This is where that Doom comparison comes into play. Because of the pre-baked visuals, player movement is unresponsive and sluggish. Enemies still move relatively quickly and (especially in the case of the flying robots) can easily outmaneuver you. You get three different weapons with varying levels of strength, but they all fire too slowly to track enemies with consistency – even the homing rockets. You have to start shooting based on where you expect enemies will be, just to compensate for the poor controls.
A slower game might pull this off, but Lunicus tries to be a fast-paced first-person shooter. The dissonance between the lifeless player movement and the chaotic action is staggering.
The mission structure amplifies this problem. You start each stage on the fifth floor of a building and have to work your way to the ground floor. Once you reach a certain kill quota, a boss will appear on the city streets; beating it clears the level. In the event that you run out of supplies, you can find more ammunition and shields in any of the city’s buildings, which you can enter at any time. This is a neat concept that makes each city feel more like a real location than a series of buildings. But the illusion quickly disappears when you notice that every floor of every building is identical. In practice, missions devolve into a slog of killing enemies and restocking items in interchangeable hallways until a boss shows up. I struggled through serious boredom and exhaustion to finish the game.
These shortcomings are more greatly pronounced in Lunicus‘s final level set aboard the Phylarr mothership. The climactic showdown is contained to a single floor and consists of roughly half an hour of the exact same kill-and-restock cycle as every previous mission. It’s a total drag and no fun at all.
But in that last level, the game’s potential finally shines through. Cyberflix wanted to make something engagingly cinematic, and the mothership comes closest of anything to fulfilling that vision. The ship is highly detailed, with unusual machinery whirring around and interactive background details that appear genuinely alien in comparison to the preceding five days of monotony. If the entire game got that level of care, it still might not be good – but it would live up to the creative standards suggested by the Lunicus segments.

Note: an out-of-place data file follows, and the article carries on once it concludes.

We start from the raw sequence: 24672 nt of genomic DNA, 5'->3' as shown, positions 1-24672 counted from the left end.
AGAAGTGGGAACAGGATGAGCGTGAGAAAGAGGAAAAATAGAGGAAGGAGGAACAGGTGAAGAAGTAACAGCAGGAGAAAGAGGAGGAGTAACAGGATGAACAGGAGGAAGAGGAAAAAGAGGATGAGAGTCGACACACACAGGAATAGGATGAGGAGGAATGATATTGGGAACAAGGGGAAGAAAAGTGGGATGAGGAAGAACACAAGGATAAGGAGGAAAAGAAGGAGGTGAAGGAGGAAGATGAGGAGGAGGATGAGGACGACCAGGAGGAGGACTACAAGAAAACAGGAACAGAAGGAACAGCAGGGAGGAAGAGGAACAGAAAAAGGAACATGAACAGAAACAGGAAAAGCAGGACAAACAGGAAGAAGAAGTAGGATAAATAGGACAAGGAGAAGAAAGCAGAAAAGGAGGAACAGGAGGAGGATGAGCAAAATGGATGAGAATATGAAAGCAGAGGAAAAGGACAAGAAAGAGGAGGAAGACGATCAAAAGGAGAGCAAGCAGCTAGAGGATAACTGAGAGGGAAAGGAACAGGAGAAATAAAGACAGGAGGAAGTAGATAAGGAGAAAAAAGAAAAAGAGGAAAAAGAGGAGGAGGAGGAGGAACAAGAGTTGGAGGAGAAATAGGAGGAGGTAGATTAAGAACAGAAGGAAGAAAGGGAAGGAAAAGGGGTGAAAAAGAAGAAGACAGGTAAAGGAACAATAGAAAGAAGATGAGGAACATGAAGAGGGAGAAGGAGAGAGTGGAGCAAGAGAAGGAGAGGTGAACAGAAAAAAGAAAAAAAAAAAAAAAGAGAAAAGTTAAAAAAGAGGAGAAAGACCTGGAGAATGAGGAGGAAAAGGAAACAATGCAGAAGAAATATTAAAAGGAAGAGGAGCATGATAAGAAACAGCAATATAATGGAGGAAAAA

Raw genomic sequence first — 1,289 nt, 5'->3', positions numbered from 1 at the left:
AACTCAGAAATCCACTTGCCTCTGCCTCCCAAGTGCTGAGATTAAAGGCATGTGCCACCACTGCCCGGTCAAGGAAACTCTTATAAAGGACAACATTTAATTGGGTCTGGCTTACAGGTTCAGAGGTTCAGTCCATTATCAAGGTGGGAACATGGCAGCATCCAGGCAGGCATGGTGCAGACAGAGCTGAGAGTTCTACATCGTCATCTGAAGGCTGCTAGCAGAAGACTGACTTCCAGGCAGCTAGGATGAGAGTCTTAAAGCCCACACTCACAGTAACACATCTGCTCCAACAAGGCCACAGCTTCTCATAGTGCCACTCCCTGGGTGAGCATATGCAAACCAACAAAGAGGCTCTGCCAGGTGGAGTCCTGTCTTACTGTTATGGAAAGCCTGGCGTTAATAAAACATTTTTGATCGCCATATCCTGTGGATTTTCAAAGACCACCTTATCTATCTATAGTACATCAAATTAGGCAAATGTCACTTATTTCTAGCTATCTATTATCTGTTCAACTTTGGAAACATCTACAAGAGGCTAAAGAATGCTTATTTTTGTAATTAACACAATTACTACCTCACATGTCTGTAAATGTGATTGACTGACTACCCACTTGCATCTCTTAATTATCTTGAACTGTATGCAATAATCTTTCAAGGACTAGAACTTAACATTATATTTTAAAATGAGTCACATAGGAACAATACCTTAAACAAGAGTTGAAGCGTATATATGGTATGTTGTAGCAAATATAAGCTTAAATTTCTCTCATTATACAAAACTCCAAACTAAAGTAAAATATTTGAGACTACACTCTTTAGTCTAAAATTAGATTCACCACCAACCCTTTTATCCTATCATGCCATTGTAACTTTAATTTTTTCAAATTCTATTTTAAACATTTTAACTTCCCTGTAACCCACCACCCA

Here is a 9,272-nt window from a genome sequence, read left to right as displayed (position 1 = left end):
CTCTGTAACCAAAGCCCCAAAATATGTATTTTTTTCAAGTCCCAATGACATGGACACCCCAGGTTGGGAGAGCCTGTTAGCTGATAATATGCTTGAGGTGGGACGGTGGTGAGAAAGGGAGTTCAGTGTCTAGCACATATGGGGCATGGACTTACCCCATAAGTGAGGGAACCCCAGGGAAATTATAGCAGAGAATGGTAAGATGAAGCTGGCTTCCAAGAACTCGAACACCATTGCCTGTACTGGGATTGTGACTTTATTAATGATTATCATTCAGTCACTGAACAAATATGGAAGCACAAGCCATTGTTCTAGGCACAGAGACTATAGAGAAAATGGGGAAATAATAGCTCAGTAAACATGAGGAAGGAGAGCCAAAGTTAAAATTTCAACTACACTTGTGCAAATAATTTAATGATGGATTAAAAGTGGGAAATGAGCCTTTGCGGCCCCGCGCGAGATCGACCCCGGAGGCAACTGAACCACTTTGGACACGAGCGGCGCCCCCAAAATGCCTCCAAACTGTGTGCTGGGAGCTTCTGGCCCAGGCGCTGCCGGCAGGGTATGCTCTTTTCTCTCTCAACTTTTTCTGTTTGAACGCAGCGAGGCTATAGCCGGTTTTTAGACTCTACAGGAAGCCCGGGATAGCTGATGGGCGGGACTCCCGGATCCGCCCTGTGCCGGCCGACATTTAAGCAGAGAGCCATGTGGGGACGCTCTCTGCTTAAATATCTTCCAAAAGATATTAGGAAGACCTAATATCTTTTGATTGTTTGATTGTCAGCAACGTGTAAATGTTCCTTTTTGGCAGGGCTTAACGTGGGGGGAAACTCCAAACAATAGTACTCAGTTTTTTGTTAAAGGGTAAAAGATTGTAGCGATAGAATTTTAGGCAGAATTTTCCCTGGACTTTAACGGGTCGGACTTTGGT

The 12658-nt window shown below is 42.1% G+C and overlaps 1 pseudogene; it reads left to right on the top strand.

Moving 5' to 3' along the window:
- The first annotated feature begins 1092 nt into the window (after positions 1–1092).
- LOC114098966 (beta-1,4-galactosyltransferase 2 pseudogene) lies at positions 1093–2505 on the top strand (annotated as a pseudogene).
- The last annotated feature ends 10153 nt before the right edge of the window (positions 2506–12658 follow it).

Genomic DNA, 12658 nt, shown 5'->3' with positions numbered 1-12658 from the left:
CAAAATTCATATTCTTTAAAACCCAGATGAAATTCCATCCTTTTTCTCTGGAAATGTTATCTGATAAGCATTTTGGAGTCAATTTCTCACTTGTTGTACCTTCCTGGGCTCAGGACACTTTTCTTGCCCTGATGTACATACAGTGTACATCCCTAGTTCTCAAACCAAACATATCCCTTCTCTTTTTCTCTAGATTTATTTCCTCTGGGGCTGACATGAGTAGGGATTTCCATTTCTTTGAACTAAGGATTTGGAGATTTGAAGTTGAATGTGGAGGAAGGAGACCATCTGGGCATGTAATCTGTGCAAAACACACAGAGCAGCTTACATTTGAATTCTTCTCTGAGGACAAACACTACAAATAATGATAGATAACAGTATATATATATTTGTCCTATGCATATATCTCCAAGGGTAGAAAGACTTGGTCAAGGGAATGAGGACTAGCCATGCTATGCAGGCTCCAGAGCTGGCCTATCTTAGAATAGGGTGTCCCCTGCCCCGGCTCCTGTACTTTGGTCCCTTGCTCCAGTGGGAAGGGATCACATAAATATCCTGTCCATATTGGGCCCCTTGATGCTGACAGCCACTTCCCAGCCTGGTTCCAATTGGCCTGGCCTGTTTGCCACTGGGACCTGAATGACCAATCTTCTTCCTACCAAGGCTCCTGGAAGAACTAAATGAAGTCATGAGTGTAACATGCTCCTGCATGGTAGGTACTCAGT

Of course, Lunicus never gets there. When you finally confront the alien queen, the story descends into backloaded expository nonsense about human prisoners, space mining, and Phylarr hives. Again, there are neat ideas at play (like the theory that the dinosaurs died in a previous Phylarr invasion), but the interactive narrative portions feel even more superfluous when so many major details are crammed into the last five minutes.
In those intimate moments when Lunicus works – listening to a crewmate talk about their family, putting away your Cyber Suit after a hard-fought mission, or taking refuge in a building when your shields run out – you get a sense of the game Cyberflix wanted to make. This was supposed to be an action romp with some weightiness and heart, but the decision to govern the narrative and action pieces by the same rules brings them both down. Instead of capturing the best of each genre, Lunicus accidentally highlights their respective weaknesses: the controls are muddy, and the story is functionally ignorable. Shooters and adventures games in the 90s worked on very different technical and stylistic wavelengths, and Lunicus can’t make them meet halfway.
Years later and with better technology, games like Rage and the aforementioned Mass Effect would blend these elements together successfully. Lunicus is not their missing link, but it does feel like their first draft.
A boxed copy of Lunicus appears in a general store in Dust: A Tale of the Wired West, a later game by Cyberflix that uses the same Uncanny Valley-straddling “Cyber Puppets” for character interaction.